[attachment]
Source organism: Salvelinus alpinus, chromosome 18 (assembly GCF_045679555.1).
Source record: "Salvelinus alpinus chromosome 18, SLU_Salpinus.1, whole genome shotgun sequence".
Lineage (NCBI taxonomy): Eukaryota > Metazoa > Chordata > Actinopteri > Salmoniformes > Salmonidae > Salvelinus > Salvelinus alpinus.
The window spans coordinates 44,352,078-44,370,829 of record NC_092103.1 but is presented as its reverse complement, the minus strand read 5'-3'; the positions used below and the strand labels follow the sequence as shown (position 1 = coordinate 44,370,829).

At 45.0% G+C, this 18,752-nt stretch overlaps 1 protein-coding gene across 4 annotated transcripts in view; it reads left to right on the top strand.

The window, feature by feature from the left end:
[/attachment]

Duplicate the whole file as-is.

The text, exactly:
Source organism: Salvelinus alpinus, chromosome 18 (assembly GCF_045679555.1).
Source record: "Salvelinus alpinus chromosome 18, SLU_Salpinus.1, whole genome shotgun sequence".
Lineage (NCBI taxonomy): Eukaryota > Metazoa > Chordata > Actinopteri > Salmoniformes > Salmonidae > Salvelinus > Salvelinus alpinus.
The window spans coordinates 44,352,078-44,370,829 of record NC_092103.1 but is presented as its reverse complement, the minus strand read 5'-3'; the positions used below and the strand labels follow the sequence as shown (position 1 = coordinate 44,370,829).

At 45.0% G+C, this 18,752-nt stretch overlaps 1 protein-coding gene across 4 annotated transcripts in view; it reads left to right on the top strand.

The window, feature by feature from the left end: